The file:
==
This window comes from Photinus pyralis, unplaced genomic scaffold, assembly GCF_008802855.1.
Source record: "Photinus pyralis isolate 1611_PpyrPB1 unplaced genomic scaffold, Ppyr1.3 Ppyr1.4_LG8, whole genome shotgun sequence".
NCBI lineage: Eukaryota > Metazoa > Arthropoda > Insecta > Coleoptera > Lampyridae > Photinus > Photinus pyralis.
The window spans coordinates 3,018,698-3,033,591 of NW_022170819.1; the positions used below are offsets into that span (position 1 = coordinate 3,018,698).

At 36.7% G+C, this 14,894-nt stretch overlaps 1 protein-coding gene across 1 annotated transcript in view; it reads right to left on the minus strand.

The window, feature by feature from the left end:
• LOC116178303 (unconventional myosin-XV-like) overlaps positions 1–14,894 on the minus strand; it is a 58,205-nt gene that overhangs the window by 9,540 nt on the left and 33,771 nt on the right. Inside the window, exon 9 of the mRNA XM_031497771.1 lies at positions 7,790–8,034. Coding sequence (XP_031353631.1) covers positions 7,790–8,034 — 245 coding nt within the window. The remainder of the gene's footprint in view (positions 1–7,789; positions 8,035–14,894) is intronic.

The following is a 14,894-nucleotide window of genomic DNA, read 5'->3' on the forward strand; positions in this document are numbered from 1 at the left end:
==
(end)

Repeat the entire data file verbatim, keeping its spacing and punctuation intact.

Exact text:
This window comes from Photinus pyralis, unplaced genomic scaffold, assembly GCF_008802855.1.
Source record: "Photinus pyralis isolate 1611_PpyrPB1 unplaced genomic scaffold, Ppyr1.3 Ppyr1.4_LG8, whole genome shotgun sequence".
NCBI lineage: Eukaryota > Metazoa > Arthropoda > Insecta > Coleoptera > Lampyridae > Photinus > Photinus pyralis.
The window spans coordinates 3,018,698-3,033,591 of NW_022170819.1; the positions used below are offsets into that span (position 1 = coordinate 3,018,698).

At 36.7% G+C, this 14,894-nt stretch overlaps 1 protein-coding gene across 1 annotated transcript in view; it reads right to left on the minus strand.

The window, feature by feature from the left end:
• LOC116178303 (unconventional myosin-XV-like) overlaps positions 1–14,894 on the minus strand; it is a 58,205-nt gene that overhangs the window by 9,540 nt on the left and 33,771 nt on the right. Inside the window, exon 9 of the mRNA XM_031497771.1 lies at positions 7,790–8,034. Coding sequence (XP_031353631.1) covers positions 7,790–8,034 — 245 coding nt within the window. The remainder of the gene's footprint in view (positions 1–7,789; positions 8,035–14,894) is intronic.

The following is a 14,894-nucleotide window of genomic DNA, read 5'->3' on the forward strand; positions in this document are numbered from 1 at the left end: